Dr. Rich Rowley  COMM 100: Public Speaking

COMM 100
Policies & Grading
Final Exam

Quiz 1
Quiz 2
Quiz 3





Quiz 1 (Jaffe, Chapters 1-5 & 9)

  1. What is culture?

  2. What is rhetorical sensitivity?

  3. Compare oral, literate, and electronic cultures.

  4. In what ways does culture affect speaking?

  5. Define the components of the transactional communication model: sender-receivers, messages, context, noise, encoding, decoding, channels, feedback, etc.

  6. Explain each of the five canons of rhetoric.

  7. How can a speaker manage anxiety?

  8. Compare various common responses to diversity: resisting, assimilating, and accommodating.

  9. What are the values of ethical speaking?

  10. What are the ethical problems with plagiarism and fabrication?

  11. How can such things as cultural allusions and the speech-thought differential be barriers to listening?

  12. How can we improve our listening behavior?

  13. Recognize various types of questions which a listener might ask.

  14. How should a speaker respond to different types of audiences (pedestrian, passive, selected, etc.)?

  15. What demographic and situational characteristics are important in audience analysis?

  16. What are three types of credibility?

  17. How many main ideas (or points) should a speech develop?

  18. What traditional patterns are effective for organizing various types of material?

  19. Recognize the characteristics of alternative patterns for organizing presentations.

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Quiz 2 (Jaffe, Chapters 6-8, 12, 15 & 16 )

  1. What areas can you examine in deciding on a speaking topic?

  2. Recognize examples of topic, specific purpose, and central idea?

  3. What are primary and secondary sources of information?

  4. What is the value of the various library sources of information?

  5. How can the Internet be used for research?

  6. How should Internet resources be evaluated?

  7. Recognize major types of supporting materials: Definitions, descriptions, examples, quotations (testimony), statistics, and comparisons (analogies). 

  8. How can each type of evidence be evaluated? [Pay special attention to the "Stop and Check" sections of Chapter 8.]

  9. Distinguish between expert and peer testimony.

  10. Distinguish among the types of statistics discussed in Chapter 8.

  11. Compare various methods of displaying visual aids.

  12. Explain the use of various types of visual and audiovisual aids, including four kinds of graphs.

  13. How can computer technology be used to create visuals?

  14. What general guidelines govern the use of visuals?

  15. Explain the functions of narrative in oral presentations.

  16. What are the three tests of narrative reasoning?

  17. What are the five important elements of narrative?

  18. In what ways can an informative speaker meet the audience's needs for knowledge?

  19. What guidelines should be followed in informative speaking?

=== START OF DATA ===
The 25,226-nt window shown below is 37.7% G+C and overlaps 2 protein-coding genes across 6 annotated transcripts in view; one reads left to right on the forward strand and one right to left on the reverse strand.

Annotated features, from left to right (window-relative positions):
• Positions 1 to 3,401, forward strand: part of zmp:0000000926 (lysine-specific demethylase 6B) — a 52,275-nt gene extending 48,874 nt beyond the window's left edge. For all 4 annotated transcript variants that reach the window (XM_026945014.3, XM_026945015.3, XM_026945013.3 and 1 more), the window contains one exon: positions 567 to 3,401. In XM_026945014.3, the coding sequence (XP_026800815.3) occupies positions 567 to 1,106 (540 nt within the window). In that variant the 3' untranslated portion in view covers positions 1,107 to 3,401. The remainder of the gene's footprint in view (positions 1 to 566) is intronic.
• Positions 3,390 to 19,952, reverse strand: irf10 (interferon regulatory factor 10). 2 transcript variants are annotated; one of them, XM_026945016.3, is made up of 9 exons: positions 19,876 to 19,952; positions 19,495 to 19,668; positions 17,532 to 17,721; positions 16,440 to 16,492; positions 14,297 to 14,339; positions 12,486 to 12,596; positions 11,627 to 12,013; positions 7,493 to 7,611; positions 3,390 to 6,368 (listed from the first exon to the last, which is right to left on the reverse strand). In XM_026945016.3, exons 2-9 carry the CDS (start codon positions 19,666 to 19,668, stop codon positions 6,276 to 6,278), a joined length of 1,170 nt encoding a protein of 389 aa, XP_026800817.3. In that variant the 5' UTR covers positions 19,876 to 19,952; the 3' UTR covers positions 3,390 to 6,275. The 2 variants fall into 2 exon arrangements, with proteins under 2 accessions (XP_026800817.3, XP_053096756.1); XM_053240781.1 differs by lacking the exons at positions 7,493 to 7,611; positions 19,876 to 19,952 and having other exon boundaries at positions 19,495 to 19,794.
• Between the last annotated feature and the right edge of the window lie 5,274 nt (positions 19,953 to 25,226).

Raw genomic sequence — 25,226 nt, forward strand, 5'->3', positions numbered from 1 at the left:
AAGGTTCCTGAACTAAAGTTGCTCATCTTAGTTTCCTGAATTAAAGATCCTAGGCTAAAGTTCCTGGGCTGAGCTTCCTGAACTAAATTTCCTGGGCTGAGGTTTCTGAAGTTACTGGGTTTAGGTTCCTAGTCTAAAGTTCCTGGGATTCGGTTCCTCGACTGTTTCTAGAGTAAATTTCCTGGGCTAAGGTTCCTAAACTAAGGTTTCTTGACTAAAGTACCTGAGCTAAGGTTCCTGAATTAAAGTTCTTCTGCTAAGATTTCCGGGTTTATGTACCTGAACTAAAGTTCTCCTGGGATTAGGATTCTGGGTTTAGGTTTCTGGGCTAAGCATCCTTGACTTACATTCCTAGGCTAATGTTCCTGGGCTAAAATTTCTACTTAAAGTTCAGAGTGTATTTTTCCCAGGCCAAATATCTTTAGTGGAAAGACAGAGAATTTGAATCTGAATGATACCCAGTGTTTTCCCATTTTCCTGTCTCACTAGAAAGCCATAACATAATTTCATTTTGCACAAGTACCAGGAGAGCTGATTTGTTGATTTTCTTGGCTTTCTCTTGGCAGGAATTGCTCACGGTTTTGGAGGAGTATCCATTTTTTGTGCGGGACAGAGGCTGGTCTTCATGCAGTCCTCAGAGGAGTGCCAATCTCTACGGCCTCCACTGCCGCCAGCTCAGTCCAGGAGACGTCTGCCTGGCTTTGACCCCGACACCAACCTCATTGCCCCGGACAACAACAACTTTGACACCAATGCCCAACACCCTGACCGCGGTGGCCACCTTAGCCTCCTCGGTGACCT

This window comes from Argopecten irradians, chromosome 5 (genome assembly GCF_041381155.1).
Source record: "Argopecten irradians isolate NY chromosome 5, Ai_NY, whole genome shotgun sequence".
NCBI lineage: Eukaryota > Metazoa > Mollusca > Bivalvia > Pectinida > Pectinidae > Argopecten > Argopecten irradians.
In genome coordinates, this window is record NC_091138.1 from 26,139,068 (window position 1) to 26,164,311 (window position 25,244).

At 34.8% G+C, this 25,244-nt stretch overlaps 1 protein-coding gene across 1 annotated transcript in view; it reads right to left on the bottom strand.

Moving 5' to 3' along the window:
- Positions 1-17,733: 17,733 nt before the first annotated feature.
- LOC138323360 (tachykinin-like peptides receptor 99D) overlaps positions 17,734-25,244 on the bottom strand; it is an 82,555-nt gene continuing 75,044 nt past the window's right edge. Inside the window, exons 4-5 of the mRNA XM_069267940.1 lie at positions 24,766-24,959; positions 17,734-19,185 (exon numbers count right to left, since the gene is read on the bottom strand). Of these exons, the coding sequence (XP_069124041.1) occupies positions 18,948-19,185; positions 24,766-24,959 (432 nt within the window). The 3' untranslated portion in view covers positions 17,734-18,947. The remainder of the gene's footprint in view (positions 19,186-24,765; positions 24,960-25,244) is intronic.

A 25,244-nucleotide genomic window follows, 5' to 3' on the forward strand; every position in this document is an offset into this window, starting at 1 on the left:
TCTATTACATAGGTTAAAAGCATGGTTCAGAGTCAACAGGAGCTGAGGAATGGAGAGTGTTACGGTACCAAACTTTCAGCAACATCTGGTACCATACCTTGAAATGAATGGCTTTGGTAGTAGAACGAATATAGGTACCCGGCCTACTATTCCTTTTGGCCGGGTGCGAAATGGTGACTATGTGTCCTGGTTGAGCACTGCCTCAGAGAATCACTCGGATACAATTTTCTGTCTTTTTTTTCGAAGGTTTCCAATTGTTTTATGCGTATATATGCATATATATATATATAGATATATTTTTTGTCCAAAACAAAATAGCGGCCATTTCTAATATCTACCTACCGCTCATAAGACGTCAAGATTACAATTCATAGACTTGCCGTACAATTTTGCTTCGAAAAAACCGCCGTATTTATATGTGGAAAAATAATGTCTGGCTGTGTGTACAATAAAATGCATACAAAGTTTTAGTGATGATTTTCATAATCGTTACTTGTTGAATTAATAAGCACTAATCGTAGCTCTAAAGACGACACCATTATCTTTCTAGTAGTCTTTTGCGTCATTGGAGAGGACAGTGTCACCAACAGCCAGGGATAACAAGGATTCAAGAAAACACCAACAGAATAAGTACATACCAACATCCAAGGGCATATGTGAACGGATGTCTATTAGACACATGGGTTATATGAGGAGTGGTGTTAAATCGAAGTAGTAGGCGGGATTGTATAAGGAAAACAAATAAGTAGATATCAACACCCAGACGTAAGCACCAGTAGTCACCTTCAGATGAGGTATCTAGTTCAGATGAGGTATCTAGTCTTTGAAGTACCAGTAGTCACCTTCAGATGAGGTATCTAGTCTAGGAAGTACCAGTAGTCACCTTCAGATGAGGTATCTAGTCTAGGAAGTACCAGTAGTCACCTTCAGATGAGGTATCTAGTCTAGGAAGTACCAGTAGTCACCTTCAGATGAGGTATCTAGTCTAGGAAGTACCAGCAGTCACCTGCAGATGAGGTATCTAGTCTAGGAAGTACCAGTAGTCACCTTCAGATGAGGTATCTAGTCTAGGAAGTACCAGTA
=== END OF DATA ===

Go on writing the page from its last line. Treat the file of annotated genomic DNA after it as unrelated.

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Quiz 3 (Jaffe, Chapters 10, 11, 13, 14, 17, 18 & Appendix A)

  1. What goals should be met in a speech introduction?

  2. What methods can be used to achieve each of the goals of a speech introduction?

  3. What goals should be met in a conclusion?

  4. Distinguish among types of connectives: Signposts, transitions, previews, and summaries.

  5. What do the following terms mean with respect to outlining: Coordination, indentation, parallel points, and subordination?

  6. How does a content outline differ from a speaking outline?

  7. Recognize examples of terms defined throughout Chapter 13, including denotation, connotation, jargon, epithets, euphemisms, concrete & abstract words, alliteration, hyperbole, metaphor and simile.

  8. Give examples of emblems, illustrators, and adaptors?

  9. Describe effective eye contact.

  10. What are the characteristics of effective vocal delivery?

  11. Compare types of delivery: Impromptu, memorized, manuscript, and extemporaneous.

  12. Distinguish among three types of claim: Fact, value, and policy.

  13. How should a speaker's persuasive purposes shift with various types of audiences, for example, unconvinced, unmotivated, inconsistent, negative or hostile audiences?

  14. What are the characteristics and values of each of the organizational patterns discussed in Chapter 17?

  15. Recognize the parts of reasoning: Claim, evidence, warrant, qualifier, and rebuttal.

  16. Recognize various types of reasoning: Analogy, inductive, deductive, and causal. How can the strength of each type be tested?

  17. What is a fallacy of reasoning? Recognize the fallacies discussed.

  18. How can we test emotional appeals?

  19. What are the components of credibility (ethos)?

  20. What are the advantages and disadvantages of working in groups?

  21. What are the steps of the problem-solving method?

  22. Compare the three methods for presenting a group's findings?

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Last revised: August 17, 2003 .